Unfortunately, you are rarely going to be seated at tables where the entire table is using the exact same strategy. This means that the correct answer of what to do in each hand will be situational, and the only way to understand the situation is to pay attention to your table.

If a guy is folding every hand until the add-on, he is clearly taking his money very seriously and probably is not comfortable with the possibility of losing multiple buy-ins in one tournament. If someone is going nuts until they have a big stack of chips and then they settle down after the add-on, they are most likely a professional of some sort.

If you try to bully the guy who is taking his money very seriously after he makes a big bet, you are making a huge mistake. If you fold pocket nines to the guy who is going all-in every hand, you are making a grave error. This illustrates the importance of paying attention during a rebuy period so that you know exactly who you are dealing with in each hand.

All-In Every Hand Strategy

One of the popular strategies that is used in today’s rebuy tournaments is what we like to call the all-in every hand strategy. These players will dive head-first into danger with any two cards by going all-in repeatedly with every hand that they are dealt. You will obviously need a large bankroll to play this strategy, because sometimes you could buy in for up to 30 or 40 buy-ins.

This kamikaze strategy is effective, because most of the time you will have more chips than you started with by the end of the rebuy period. A very famous proponent of this strategy is the professional named Daniel Negraneau. He is notorious for going all-in during every hand in World Series of Poker rebuy events so that he gives himself a better chance to get first place. However, this is not an optimal way to play unless other people at your table are going to gamble with you.

Not only will you accumulate chips with this all-in strategy, you will also create a great loose image for yourself. Any time you are at a poker table and you appear to care very little about the value of money, it keeps people who are paying attention from running big bluffs on you in the future. You will also find that other players have a hard time putting you on a hand or figuring out what your range of hands might be in any given situation.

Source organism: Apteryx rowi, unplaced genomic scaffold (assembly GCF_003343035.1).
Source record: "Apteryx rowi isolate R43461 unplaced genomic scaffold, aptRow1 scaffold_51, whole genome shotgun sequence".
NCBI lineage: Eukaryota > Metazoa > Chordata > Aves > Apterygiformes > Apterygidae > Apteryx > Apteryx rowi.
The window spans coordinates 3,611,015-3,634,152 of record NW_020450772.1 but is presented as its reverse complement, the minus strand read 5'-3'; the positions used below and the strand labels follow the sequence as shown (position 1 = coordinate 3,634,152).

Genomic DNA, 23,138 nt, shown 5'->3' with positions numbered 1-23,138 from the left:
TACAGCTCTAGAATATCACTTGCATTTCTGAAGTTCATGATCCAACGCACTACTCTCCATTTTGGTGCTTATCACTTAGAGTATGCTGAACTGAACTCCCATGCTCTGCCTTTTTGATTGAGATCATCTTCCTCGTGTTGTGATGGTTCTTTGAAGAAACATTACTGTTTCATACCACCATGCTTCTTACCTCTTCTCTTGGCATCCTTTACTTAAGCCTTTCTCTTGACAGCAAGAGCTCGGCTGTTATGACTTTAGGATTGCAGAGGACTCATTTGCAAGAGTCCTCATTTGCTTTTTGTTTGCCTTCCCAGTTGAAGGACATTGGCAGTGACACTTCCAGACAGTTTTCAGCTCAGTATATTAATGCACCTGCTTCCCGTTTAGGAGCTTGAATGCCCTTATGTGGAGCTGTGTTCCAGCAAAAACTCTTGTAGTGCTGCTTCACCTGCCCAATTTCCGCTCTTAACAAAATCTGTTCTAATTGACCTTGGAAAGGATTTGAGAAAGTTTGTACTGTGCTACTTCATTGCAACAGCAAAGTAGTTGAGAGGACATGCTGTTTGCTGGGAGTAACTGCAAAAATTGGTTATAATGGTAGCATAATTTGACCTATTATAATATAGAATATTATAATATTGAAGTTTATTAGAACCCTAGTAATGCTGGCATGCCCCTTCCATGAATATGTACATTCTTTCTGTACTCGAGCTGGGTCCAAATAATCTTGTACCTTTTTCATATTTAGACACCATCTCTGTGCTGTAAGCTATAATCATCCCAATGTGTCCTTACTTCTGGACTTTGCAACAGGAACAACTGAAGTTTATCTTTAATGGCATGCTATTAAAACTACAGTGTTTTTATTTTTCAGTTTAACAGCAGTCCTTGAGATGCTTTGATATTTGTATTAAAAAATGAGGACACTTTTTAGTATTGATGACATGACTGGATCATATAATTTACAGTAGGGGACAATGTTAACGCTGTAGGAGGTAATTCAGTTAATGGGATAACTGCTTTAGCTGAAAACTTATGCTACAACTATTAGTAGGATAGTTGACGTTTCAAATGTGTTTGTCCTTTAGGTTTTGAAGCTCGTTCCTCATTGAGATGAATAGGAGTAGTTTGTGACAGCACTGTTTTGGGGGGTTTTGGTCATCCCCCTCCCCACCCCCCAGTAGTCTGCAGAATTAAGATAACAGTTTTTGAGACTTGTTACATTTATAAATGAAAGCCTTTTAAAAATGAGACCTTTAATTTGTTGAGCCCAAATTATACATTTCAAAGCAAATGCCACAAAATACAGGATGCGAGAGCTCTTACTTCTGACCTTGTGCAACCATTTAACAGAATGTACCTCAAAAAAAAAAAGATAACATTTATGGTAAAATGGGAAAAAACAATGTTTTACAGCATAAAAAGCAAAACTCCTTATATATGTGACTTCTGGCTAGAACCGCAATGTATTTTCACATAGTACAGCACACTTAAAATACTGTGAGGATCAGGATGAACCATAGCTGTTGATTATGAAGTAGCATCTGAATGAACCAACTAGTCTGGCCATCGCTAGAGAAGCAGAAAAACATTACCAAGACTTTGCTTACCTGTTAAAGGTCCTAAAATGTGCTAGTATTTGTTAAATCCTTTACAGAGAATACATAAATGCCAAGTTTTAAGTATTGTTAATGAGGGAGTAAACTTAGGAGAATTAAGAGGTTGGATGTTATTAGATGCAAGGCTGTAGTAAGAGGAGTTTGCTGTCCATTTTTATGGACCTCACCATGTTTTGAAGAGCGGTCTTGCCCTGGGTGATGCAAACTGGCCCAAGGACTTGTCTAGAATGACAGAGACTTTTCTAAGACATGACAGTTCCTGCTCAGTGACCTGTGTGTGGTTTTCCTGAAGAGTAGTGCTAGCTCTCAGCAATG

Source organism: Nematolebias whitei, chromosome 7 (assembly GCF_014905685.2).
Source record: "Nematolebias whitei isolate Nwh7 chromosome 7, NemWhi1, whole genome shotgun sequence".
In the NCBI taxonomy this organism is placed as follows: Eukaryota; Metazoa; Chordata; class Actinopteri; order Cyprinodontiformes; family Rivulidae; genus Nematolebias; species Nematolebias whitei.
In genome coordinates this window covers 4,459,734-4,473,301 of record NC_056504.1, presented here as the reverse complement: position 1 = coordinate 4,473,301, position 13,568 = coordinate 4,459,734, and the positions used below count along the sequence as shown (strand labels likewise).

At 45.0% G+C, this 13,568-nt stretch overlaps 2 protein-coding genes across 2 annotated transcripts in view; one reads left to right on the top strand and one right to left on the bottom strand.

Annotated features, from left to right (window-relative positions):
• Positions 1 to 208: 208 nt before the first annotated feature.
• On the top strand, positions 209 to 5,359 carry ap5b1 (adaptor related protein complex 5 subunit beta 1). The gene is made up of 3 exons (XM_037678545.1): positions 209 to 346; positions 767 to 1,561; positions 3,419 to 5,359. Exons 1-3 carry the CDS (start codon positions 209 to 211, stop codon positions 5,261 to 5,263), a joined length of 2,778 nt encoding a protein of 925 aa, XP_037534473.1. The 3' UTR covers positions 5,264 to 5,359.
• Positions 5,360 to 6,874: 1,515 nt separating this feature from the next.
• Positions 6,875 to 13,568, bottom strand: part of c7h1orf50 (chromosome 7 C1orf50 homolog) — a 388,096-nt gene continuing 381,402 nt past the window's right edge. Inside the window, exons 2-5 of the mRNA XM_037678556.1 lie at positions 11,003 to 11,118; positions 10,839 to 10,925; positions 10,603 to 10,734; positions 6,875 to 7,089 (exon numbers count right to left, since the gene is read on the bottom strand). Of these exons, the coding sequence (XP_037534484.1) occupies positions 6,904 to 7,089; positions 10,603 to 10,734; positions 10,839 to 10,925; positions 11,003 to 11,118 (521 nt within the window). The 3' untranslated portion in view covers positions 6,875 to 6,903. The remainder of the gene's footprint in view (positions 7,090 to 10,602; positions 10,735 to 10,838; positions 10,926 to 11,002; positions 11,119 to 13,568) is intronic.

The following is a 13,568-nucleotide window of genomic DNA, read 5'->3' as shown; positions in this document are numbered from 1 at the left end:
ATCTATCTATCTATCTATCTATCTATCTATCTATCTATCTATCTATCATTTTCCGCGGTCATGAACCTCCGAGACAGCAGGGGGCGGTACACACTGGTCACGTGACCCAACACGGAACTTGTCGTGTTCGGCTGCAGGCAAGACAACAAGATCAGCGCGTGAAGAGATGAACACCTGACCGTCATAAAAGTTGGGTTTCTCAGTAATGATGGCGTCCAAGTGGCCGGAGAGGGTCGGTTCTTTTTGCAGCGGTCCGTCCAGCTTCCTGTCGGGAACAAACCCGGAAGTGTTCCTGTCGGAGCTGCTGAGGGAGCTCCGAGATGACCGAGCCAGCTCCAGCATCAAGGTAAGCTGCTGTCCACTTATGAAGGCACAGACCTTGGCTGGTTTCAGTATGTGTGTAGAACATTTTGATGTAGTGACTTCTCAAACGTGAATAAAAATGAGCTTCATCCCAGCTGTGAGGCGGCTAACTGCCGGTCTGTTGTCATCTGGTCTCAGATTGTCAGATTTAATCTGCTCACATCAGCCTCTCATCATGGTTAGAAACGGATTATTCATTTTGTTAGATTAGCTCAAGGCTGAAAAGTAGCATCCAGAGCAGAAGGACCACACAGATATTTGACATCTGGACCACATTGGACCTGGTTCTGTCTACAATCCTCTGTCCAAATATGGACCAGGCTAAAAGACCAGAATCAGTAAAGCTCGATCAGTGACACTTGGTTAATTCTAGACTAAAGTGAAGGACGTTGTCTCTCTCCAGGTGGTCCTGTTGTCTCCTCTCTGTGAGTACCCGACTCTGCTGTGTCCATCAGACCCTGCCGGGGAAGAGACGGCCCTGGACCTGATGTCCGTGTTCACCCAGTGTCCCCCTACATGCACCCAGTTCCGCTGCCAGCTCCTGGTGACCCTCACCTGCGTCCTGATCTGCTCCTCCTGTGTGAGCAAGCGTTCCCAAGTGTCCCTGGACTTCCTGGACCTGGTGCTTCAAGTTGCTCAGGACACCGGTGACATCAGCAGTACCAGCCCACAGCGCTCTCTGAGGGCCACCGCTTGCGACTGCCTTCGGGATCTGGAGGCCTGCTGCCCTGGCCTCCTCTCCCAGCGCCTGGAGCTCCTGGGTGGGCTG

The key to this strategy is to stop going all-in every hand once the rebuy period is over or once you have doubled up a few times. One reason for this is that some people might not know that you were using a strategy that is different from your normal style. This will cause them to make a massive number of mistakes once you manage to switch gears and start playing tight.

Another reason why you should not go all-in every hand once the rebuy period is over is proven by simple mathematics. You will not win enough chips for every all-in that you make to justify doing it every hand, because you will eventually run into a monster hand. Without the cushion of being able to rebuy, this all-in every hand type of style will not end well.

If you happen to encounter players who utilize this all-in every hand strategy, you will need to widen your usual calling range, or else you will be missing out on good spots to get your money in. For example, hands like Q7 suited, K4 suited, and A2 off-suit are great examples of hands that you would normally fold to an all-in in the rebuy hour. However, you should never be folding these types of hands to someone who is going all-in every hand, because you will be slightly ahead of their range of hands.

Re-Entry Period Strategy

The strategy that you should use for re-entry tournaments will be slightly different than the strategy you should use for rebuy tournaments. However, this difference can only be seen during the re-entry period.

Should your strategy for these re-entry periods differ from the strategy used in rebuy periods? Well, first of all, you need to consider that there will be much less betting action during this re-entry period because of the limit that casinos or online poker rooms usually put on the number of re-entries each player can do. Therefore, it will not be as easy to just play tight and pick off those players who are playing like mopes.